This is an excerpt from a 20-page A-Z reference guide I once wrote over a decade ago about seaQuest DSV… yes, that TV show from the 90s that had the dolphin. This excerpt is used to illustrate the results of painstaking… and sometimes painful… research. You remember their use of the internet, yeah? The names in parentheses at various points refer to shorthand names for the various episodes, although these days, I would have been better using a numeric shorthand such as S01E04 to refer to the fourth episode of the first season.
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Just for grins, I excavated this from my archives. It’s part of a 141-page document I have with a number of cool quotes from the early 90s TV show seaQuest DSV and the rebranded seaQuest 2032. The first 20 pages of the document represent an A-Z glossary of people, places, things in the series and their relationships to one another, such as Robert Bridger being the son of Nathan Bridger who was killed in action before the series started, that sort of thing. This is one of the earliest fun non-gaming chronologies I ever researched. Do enjoy!
This page represents a reprint of my chronology of Piers Anthony’s Incarnations of Immortality series that was hosted on http://www.spundreams.net/~phoenix/IoIChron.html which I ported here to my site. The original page remains on Spundreams as an archive with a redirect here so I can keep all the good stuff in one location. Please note, this is considered by his own words as his official chronology of the first 7 books of the series. It is listed by URL and me by name (although Mr. Anthony thought I was a bloke) in the Author’s Note of the 8th book in the series, which takes place in the past of an alternate reality very much divorced from the first 7 books, so I never revisited the history. That being said, do enjoy the chronology as much as I enjoyed doing the research, because I’m a lore nerd.
WoW has a leadership problem. I’m not talking about the executive team at Blizzard Entertainment, but rather how Blizzard writes the leaders of their MMO. The history of the Warcraft universe has never been one of much peace because peace is boring and hello, it’s not called Peacecraft. However, as players who focus on one of the two primary factions to the exclusion of all else, we can see how each faction is treated by Blizzard, how their leaders are written, and we tend to get riled up when we see our faction losing out to the other. Myself, I’m primarily Alliance-leaning, although I play Horde almost as much. I can see both sides of the argument as a proper moderate should. The rest of this article will contain massive spoilers for the upcoming expansion Legion, including the Broken Shores instances currently live in-game.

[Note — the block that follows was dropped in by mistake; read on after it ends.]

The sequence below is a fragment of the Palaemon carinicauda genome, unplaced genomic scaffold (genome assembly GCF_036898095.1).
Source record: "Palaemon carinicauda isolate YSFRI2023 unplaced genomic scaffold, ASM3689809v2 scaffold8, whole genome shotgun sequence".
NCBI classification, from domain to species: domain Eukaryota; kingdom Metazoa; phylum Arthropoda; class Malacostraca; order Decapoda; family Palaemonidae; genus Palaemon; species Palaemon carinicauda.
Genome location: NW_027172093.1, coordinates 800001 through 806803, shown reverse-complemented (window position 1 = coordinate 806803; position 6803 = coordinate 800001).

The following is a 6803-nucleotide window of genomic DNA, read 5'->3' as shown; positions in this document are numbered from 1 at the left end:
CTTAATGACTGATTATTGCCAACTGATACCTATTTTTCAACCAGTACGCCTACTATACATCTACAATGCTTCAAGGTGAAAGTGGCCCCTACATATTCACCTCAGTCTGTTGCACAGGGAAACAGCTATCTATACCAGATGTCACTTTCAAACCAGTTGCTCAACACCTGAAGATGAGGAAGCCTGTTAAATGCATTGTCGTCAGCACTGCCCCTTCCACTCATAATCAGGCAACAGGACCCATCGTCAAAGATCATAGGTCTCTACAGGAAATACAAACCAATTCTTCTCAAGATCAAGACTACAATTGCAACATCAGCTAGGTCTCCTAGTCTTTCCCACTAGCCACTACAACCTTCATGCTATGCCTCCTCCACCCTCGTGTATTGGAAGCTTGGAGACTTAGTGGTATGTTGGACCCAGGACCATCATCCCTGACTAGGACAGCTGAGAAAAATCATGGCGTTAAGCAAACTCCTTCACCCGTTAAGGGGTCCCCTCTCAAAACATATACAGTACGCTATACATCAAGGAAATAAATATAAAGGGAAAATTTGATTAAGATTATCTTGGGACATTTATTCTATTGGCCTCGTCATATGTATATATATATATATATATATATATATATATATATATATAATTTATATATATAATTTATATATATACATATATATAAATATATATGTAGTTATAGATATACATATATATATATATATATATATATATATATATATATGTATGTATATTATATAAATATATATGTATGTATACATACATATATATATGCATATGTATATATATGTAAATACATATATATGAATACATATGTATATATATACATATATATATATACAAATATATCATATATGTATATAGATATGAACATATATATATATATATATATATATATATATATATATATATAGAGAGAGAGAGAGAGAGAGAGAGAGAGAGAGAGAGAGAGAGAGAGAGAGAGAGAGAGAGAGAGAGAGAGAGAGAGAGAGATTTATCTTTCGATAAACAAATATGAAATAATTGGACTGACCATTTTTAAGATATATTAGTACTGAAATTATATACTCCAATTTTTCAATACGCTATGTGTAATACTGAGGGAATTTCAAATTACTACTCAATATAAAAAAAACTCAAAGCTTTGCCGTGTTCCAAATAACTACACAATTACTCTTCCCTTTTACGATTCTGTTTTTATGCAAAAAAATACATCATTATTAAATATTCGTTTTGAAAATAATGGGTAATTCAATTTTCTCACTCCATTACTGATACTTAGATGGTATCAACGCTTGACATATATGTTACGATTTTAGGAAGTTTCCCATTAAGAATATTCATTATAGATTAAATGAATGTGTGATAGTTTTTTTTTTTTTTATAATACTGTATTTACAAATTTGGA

One of the more passively social aspects of World of Warcraft is class buffs. Before the Legion pre-patch (7.0.3), players could add limited-time buffs to other players, either via single-targeting or self-targeting in a party or raid. These class buffs used to be five or thirty minutes and not raid-wide in Burning Crusade, but were turned into 1-hour buffs until the pre-patch in July. With all the class changes in 7.0.3, this one has caused some consternation. With the default UI, many of us got used to seeing the buff icons in the upper right near the minimap, so it now looks a bit weird when they’re not there, and more than one person has caught themselves hunting for their now-missing buff key to restore the buff.